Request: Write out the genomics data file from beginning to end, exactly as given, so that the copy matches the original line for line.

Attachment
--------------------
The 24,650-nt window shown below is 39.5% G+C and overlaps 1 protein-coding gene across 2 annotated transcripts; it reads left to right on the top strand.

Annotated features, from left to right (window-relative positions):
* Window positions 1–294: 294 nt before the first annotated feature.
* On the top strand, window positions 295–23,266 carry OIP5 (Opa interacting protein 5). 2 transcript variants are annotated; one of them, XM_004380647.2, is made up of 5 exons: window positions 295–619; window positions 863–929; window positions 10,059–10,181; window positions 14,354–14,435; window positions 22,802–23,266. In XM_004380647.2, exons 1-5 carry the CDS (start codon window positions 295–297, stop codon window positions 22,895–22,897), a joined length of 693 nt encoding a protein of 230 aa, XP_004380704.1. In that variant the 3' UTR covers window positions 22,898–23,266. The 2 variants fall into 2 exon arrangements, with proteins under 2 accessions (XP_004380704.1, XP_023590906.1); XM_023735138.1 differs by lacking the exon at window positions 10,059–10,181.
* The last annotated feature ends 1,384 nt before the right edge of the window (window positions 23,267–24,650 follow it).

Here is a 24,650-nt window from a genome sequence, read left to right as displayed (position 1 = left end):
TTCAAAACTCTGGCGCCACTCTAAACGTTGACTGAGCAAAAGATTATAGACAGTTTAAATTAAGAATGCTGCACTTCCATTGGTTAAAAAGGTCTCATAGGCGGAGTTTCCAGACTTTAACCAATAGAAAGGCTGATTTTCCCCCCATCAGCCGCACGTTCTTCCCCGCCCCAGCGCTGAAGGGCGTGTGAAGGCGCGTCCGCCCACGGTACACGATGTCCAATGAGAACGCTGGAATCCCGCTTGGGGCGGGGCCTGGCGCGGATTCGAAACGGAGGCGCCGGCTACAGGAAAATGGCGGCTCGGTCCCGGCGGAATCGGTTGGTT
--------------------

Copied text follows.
The 24,650-nt window shown below is 39.5% G+C and overlaps 1 protein-coding gene across 2 annotated transcripts; it reads left to right on the top strand.

Annotated features, from left to right (window-relative positions):
* Window positions 1–294: 294 nt before the first annotated feature.
* On the top strand, window positions 295–23,266 carry OIP5 (Opa interacting protein 5). 2 transcript variants are annotated; one of them, XM_004380647.2, is made up of 5 exons: window positions 295–619; window positions 863–929; window positions 10,059–10,181; window positions 14,354–14,435; window positions 22,802–23,266. In XM_004380647.2, exons 1-5 carry the CDS (start codon window positions 295–297, stop codon window positions 22,895–22,897), a joined length of 693 nt encoding a protein of 230 aa, XP_004380704.1. In that variant the 3' UTR covers window positions 22,898–23,266. The 2 variants fall into 2 exon arrangements, with proteins under 2 accessions (XP_004380704.1, XP_023590906.1); XM_023735138.1 differs by lacking the exon at window positions 10,059–10,181.
* The last annotated feature ends 1,384 nt before the right edge of the window (window positions 23,267–24,650 follow it).

Here is a 24,650-nt window from a genome sequence, read left to right as displayed (position 1 = left end):
TTCAAAACTCTGGCGCCACTCTAAACGTTGACTGAGCAAAAGATTATAGACAGTTTAAATTAAGAATGCTGCACTTCCATTGGTTAAAAAGGTCTCATAGGCGGAGTTTCCAGACTTTAACCAATAGAAAGGCTGATTTTCCCCCCATCAGCCGCACGTTCTTCCCCGCCCCAGCGCTGAAGGGCGTGTGAAGGCGCGTCCGCCCACGGTACACGATGTCCAATGAGAACGCTGGAATCCCGCTTGGGGCGGGGCCTGGCGCGGATTCGAAACGGAGGCGCCGGCTACAGGAAAATGGCGGCTCGGTCCCGGCGGAATCGGTTGGTT